For this scene, the single strand of pearls is back, along with plain, pearl disc earrings – but the whole effect is enhanced by Lisa’s beautiful satin halterneck top and, especially, the fabulous, clunkingly great, multi-strand pearl bracelet on her wrist. Not only does it add a bit of pearly pizazz to the elegant ensemble but it adds weight to Lisa’s case for the prosecution.. “Why, a woman going anywhere but the hospital would always take make-up, perfume and jewellery. .. It’s basic equipment. And you don’t leave it behind in your husband’s drawer.”Next, Lisa gives Jeff a masterclass in what else a woman would pack if she was going away for the night … an exquisite negligee. The story goes that when Hitchcock saw Kelly in this nightgown, he asked Edith Head to put in “falsies” to beef up her cleavage. But an indignant Kelly instead stiffened her back and stuck her chest out, and she and Head managed to convince the director that his instruction had been followed. The weakest link, in my view, in Grace Kelly’s wardrobe for Rear Window is the day dress she wears when Lisa goes snooping in the suspect’s apartment. It has always reminded me of curtains -albeit expensive ones.. See what I mean?I think the other issue I have with this frumpy frock is that I could equally imagine Stella (the wonderful Thelma Ritter), Jeff’s middle-aged, world-weary nurse, wearing it. I much prefer Lisa’s final look of the film – which is inspired by her man’s wardrobe, and which we see in a slow tracking shot, from the  Gene Kelly-style loafers up to the watermelon pink men’s shirt (which Head nipped in with a scarf ring at Kelly’s waist).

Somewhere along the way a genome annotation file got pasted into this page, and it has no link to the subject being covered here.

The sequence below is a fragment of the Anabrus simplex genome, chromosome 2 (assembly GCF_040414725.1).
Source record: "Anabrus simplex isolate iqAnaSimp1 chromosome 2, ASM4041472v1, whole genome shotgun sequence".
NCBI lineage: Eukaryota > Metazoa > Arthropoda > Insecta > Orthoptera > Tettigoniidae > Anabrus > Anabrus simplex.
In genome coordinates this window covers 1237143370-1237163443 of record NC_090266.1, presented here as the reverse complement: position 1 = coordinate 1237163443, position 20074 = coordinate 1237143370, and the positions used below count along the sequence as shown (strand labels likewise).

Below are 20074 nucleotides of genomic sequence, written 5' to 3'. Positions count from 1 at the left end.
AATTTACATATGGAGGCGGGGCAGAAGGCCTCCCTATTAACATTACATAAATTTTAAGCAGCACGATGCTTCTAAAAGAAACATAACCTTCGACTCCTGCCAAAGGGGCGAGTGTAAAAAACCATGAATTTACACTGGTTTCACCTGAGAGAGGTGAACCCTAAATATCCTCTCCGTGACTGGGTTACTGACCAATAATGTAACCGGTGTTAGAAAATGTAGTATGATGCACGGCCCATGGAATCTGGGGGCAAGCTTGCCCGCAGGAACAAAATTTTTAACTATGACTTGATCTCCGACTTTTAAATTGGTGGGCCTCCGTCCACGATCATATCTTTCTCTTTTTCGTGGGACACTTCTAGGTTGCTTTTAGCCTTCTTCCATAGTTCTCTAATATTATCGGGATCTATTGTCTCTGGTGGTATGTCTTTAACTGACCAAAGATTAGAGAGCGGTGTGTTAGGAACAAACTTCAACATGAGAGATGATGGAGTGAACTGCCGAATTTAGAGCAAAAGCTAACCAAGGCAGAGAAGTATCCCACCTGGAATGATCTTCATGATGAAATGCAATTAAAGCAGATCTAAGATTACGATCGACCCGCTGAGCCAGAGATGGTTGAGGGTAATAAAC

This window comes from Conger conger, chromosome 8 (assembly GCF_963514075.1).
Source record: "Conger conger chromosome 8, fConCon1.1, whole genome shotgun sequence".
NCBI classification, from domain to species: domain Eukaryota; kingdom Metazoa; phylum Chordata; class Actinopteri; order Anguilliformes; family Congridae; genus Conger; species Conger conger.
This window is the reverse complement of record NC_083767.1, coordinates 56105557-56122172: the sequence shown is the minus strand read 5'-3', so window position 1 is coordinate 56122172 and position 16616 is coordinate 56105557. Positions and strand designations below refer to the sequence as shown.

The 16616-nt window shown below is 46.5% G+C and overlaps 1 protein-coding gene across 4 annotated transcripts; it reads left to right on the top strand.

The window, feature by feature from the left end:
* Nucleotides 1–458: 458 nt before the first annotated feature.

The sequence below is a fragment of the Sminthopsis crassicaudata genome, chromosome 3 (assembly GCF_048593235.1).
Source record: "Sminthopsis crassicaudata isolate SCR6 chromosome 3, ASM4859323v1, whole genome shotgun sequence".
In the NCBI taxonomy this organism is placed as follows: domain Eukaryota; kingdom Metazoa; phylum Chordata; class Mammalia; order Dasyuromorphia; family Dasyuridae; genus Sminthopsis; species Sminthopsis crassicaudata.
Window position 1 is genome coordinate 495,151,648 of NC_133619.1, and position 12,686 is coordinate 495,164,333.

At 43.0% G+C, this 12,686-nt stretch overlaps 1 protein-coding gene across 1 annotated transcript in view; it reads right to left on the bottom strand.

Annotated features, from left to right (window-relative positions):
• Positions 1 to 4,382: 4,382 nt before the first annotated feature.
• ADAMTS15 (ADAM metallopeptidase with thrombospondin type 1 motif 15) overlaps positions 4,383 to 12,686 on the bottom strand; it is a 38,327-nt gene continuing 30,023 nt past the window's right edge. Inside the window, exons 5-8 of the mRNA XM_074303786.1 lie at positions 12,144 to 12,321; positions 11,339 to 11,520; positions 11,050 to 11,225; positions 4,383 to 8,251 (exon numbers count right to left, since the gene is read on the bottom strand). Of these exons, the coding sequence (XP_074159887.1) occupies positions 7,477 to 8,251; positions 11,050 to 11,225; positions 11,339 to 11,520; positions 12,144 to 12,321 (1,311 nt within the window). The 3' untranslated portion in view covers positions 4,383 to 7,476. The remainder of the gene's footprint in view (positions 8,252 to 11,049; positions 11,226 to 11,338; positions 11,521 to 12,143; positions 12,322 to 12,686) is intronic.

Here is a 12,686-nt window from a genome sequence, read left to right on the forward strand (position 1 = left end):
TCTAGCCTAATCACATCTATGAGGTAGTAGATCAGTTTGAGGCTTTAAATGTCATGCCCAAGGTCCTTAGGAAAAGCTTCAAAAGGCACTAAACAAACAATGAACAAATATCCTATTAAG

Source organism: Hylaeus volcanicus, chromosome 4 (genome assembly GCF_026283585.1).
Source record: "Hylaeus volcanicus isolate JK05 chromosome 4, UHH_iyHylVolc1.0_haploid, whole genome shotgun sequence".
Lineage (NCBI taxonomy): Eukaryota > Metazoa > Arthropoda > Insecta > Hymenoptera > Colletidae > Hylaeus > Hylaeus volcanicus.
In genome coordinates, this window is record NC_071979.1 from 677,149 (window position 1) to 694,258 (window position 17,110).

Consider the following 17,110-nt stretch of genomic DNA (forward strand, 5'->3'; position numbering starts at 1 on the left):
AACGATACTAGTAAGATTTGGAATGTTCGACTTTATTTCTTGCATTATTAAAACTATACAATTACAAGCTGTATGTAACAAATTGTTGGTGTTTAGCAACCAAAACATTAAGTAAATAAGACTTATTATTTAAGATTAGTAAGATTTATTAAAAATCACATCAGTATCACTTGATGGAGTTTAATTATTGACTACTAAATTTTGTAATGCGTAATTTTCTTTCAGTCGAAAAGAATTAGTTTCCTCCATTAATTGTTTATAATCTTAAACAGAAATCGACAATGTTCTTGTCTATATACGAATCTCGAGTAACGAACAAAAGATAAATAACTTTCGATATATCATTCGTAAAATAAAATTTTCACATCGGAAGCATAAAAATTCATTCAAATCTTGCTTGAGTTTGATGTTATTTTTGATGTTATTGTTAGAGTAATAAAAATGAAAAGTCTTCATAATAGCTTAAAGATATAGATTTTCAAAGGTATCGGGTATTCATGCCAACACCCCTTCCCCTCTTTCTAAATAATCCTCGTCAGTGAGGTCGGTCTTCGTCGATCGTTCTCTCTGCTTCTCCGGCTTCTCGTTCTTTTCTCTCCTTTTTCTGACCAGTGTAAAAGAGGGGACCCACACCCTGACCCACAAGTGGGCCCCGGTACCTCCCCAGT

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Style File: Grace Kelly’s Film Years